The upcoming match marks the thirtieth time the two have met, and each time previous has made for must-see-TV. Between the two, they’ve shared the longest match in an event and account for seven Grand Slam titles, and that’s in just the past two years. The rivalry itself was ranked third greatest of all-time by ATPWorldTour.com.
Is there any pair in sports who consistently does it better, time after time, than these two? You’d be hard-pressed to find it.
Before you go saying Nadal versus Federer makes for a better rivalry — which no one can dispute hasn’t been the best to this point — you have to think about the fact that with both Djokovic and Nadal barely in their mid-twenties, their best may be yet to come.
It’s easy to bring up rivalries from the past within the broad range of sports also: Magic versus Bird, Ali versus Frazier, Arnold Palmer versus Jack Nicklaus, Tyson versus Holyfield or even Tiger Woods versus Phil Mickelson. But those were then and this is now. It’s a new era where the young guys grow increasingly dominant in their chosen realm. It’s also an era — one where rivalries that are over-hyped and blown way out of proportion are considered normal — and actual rivalries are few and far between.
Kobe Bryant and LeBron James, who have only faced each other in regular-season
matches, have played largely without anything of substance on the line besides bragging rights. They don’t compare either. And while it’s easy to point out that tennismakes it easier to compete for multiple championships every year, thereby making opportunities to develop rivalries plentiful, the same can be said for Kobe and LeBron. Magic and Bird managed to face each other in the NBA Finals three times. Why can’t they?
In the NFL there’s Peyton Manning and Tom Brady, which actually may be the closest we have to compare. But even that one doesn’t compare either. It’s no secret that there’s definitely no love lost between those two, and their clashes have been as epic as they’ve been legendary. But that gambit has been run mostly by Brady, and with Manning’s career now in jeopardy, may fall apart altogether. And don’t even think about bringing up little brother Eli and Brady as a comparison — at least not yet.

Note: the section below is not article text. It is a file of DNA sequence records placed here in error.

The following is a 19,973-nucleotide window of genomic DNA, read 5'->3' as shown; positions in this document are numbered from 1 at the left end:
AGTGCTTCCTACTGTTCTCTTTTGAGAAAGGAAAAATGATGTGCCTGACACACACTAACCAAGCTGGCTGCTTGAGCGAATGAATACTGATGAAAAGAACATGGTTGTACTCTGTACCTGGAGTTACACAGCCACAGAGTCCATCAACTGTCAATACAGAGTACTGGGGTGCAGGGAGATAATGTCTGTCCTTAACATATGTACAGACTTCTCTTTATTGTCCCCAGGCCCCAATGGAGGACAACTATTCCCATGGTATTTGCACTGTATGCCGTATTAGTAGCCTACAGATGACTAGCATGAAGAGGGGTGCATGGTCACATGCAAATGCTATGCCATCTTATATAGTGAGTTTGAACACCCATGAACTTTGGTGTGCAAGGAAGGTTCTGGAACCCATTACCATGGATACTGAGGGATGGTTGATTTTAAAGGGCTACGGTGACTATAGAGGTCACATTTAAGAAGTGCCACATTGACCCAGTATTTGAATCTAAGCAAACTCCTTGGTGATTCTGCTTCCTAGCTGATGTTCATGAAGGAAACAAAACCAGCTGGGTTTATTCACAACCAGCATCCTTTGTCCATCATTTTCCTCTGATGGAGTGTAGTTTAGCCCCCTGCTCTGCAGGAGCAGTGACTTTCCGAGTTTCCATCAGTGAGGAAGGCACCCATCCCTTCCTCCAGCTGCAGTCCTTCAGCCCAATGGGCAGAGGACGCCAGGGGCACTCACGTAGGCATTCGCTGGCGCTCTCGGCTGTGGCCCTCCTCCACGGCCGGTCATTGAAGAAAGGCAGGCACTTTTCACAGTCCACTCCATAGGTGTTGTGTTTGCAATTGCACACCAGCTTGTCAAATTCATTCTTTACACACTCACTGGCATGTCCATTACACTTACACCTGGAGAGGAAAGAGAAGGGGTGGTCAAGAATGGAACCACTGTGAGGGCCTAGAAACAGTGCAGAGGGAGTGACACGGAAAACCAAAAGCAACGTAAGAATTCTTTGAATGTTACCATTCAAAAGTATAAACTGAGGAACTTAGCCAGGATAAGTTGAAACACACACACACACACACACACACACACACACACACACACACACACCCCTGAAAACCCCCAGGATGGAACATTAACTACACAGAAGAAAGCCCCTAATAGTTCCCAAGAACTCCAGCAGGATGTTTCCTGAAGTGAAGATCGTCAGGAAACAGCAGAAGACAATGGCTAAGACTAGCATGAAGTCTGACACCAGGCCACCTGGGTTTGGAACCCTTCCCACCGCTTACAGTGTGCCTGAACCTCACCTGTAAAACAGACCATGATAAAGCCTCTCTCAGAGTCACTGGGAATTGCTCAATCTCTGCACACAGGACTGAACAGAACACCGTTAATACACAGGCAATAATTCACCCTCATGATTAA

What those lack in substance, the meat and potatoes of principal, as in, say, championships, is what this one possesses. Other rivalries of today don’t even come close.
The one between Nadal and Djokovic started off so slow no one could have foreseen it becoming what it is today.
Their first match in 2006 was hardly even a contest. It pitted an 18-year-old Serbian kid against a player, who though only one year his elder, had already been competing professionally for four years, won a Grand Slam and been ranked the world’s No. 2. They didn’t even meet in a Grand Slam event, final or otherwise, until 2007, a whole five years into Rafa’s career. It was only Djokovic’s second year by then, and he never stood a chance.
But since then, Djokovic has come roaring back, and in doing so has demanded, and earned the right, to be considered amongst the discussion of tennis greats.
By tallying nine wins to Nadal’s six since 2009, he’s done just that. Remember those championships? This rivalry has them.
They’ve met in the finals of Grand Slam events three times since 2011. Sunday marks the fourth time in just two years. And oh, by the way, the skinny Serbian they call Nole has won two of those to Rafa’s one.
This rivalry has all the makings to be one of the great ones and is gaining steam quickly. Already it’s been more back and forth recently than any other comparative rivalry in sports. And when the two meet Sunday, it’ll be to compose another chapter in their storied competitive series.
Move over Bird and Magic, you have company.